The second book is also sponsored, but I like it: Cursive Handwriting Workbook: Cursive Handwriting Book for Kids (Grades 3 – 5) – Workbook to Practice. One of my hot spots. Schools are no longer teaching kids how to write in cursive. This news came out right after my sister, an elementary school teacher in Louisiana, had taken a teachers’ trip to New Orleans to learn a new way of teaching cursive. Brilliant.

    I am, however, happy to see that parents have chosen to take on the teaching task themselves, and other venues are promoting the reasons to teach cursive to kids. There’s even a Campaign for Cursive with an extensive web site.

    Back to Amazon. The next three books are Amazon “Best Sellers”: Another workbook on cursive writing; a workbook on printing, for younger kids; and The Writing Strategies Book: Your Everything Guide to Developing Skilled Writers. Well, I’m glad to see they’re covering the bases and reaching out to young people. That’s the time to learn these skills. I have a friend who, while attending Lehigh University, said that her professors did not mark her papers for spelling or grammar! Not even comments. I was appalled. College is young people’s last opportunity to be taught to write well. And they will need it in the real world. But, the quality of communication is changing drastically. Hey! Another writing topic! But I digress, yet again…

    The next book on the Amazon search results is On Writing: A Memoir Of The Craft by Stephen King. It has 4½ stars, from 3,155 customer reviews. One review states, “He awakens in one an urgency about writing, and how this activity can just fill one’s life with meaning.” I’d like to say that makes me want to read it. Unfortunately, I have become jaded about Mr. King. Years ago, I loved his books, especially one of short stories, which I don’t usually like. They were so gripping with simple, effective premises. Unfortunately, I can’t share what the book is (that darn memory again), because when I searched Mr. King’s books on Amazon, on about page four of the list (there are four “sponsored” listings per page), it started including other authors. That’s where they lose me. I became jaded with Mr. King because it seems to me as if he is one of those celebrity writers just pumping out books. Either for money, or to meet his contractual obligations (although it does seem like he should be able to write whatever and whenever he wants, at this point).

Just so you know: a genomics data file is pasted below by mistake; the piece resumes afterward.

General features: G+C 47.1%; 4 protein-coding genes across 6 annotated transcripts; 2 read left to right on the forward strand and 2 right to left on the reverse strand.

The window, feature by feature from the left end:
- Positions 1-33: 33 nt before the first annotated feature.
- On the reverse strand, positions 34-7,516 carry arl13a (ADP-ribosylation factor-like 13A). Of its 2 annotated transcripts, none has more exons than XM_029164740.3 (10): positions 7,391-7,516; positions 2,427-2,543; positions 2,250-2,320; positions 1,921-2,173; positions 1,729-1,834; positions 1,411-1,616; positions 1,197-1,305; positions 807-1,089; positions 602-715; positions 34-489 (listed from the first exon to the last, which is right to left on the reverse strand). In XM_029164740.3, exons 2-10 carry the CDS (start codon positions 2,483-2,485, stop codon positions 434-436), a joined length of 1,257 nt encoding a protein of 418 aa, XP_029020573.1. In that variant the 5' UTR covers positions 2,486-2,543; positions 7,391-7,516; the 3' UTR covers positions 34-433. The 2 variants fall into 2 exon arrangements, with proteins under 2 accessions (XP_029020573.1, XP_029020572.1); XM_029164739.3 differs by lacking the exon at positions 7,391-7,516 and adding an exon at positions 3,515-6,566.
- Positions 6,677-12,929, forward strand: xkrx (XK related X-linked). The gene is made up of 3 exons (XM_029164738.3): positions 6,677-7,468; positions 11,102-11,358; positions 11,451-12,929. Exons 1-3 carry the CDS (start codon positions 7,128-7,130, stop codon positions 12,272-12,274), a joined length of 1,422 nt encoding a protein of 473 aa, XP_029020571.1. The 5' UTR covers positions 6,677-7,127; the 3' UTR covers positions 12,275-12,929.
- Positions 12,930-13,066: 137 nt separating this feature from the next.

Book five on the search results list is a blank journal. No, thank you, I already have enough of those. I love journals. Oh, the possibilities. I could collect them. But writing on that first blank page is so intimidating. This one says it’s “for Boys and Girls,” so I’m safe passing it up. I don’t think I fit the “Girl” category any more.

    The list then disperses into the wide variety of writing books. Grammar (the only one you’ll ever need), writing nonfiction, resumes, fiction, general writing tools and Start Writing Your Book Today! As usual in this world of too much information, they all start to meld into a pile of HOW TO WRITE.

    But that list was based on Relevance. Let’s see what happens when I order the results by Avg. Customer Review.

    Number one is The True Story of Fake News: How Mainstream Media Manipulates Millions. A big topic right now. I don’t know if this is the penultimate source for information on fake news. According to Amazon, the author’s “YouTube channel has over 1 million subscribers and more than 400 million views, and his viral videos have been mentioned on the Fox News Channel, CNN, the Drudge Report, TMZ, the New York Daily News, the Washington Times, and other media outlets around the world.” (emphasis mine) I’m not sure if having a popular youtube channel makes you an expert. But I could be wrong. Youtube has become a venue for all kinds of people to get their message out and has made many very successful. But is does get five stars, averaged from 2,496 customer reviews!

    I have no idea what the next group of books have to do with writing. Maybe they came up because I included the word “books” in my search. There’s a kids’ book, book three of what looks like a teen drama series, a couple Christian-based books, another blank journal…I could go on. I’m not sure ordering by customer rating works for me. I rarely read best-sellers, either.

    Finally, I remember the title of one book I’ve read—Bird by Bird by Anne Lamott. Ms. Lamott is an excellent writer. This title is based on her father’s advice given to her brother when he was having trouble writing a report about birds as a child. He said to just write it “bird by bird,” excellent advice. Starting to write is so hard (as are many other things) because we look at the blank page and the topic as a whole. Breaking it down is the only way to start.

    I own this book. And others on writing. Like the blank journals, I have, in the past, read about writing without committing to do it. I’m sensing a trend.

    One excellent tip I read long ago was to write first thing in the morning. One to three pages, just dumping whatever is in your head. That tip seems to be all over the internet now, but I’m pretty sure it originated from a book on drawing: Drawing on the Right Side of the Brain. Excellent book. The idea is to get all the garbage out of your head to clear the way for real writing. There are always days when you will just write garbage (this could be one of mine, you judge), but, the more you write, the more chance you have of writing something decent. Of course, there’s more to it than that. But you have to start to for it to be even possible.

    This is my start. This time around.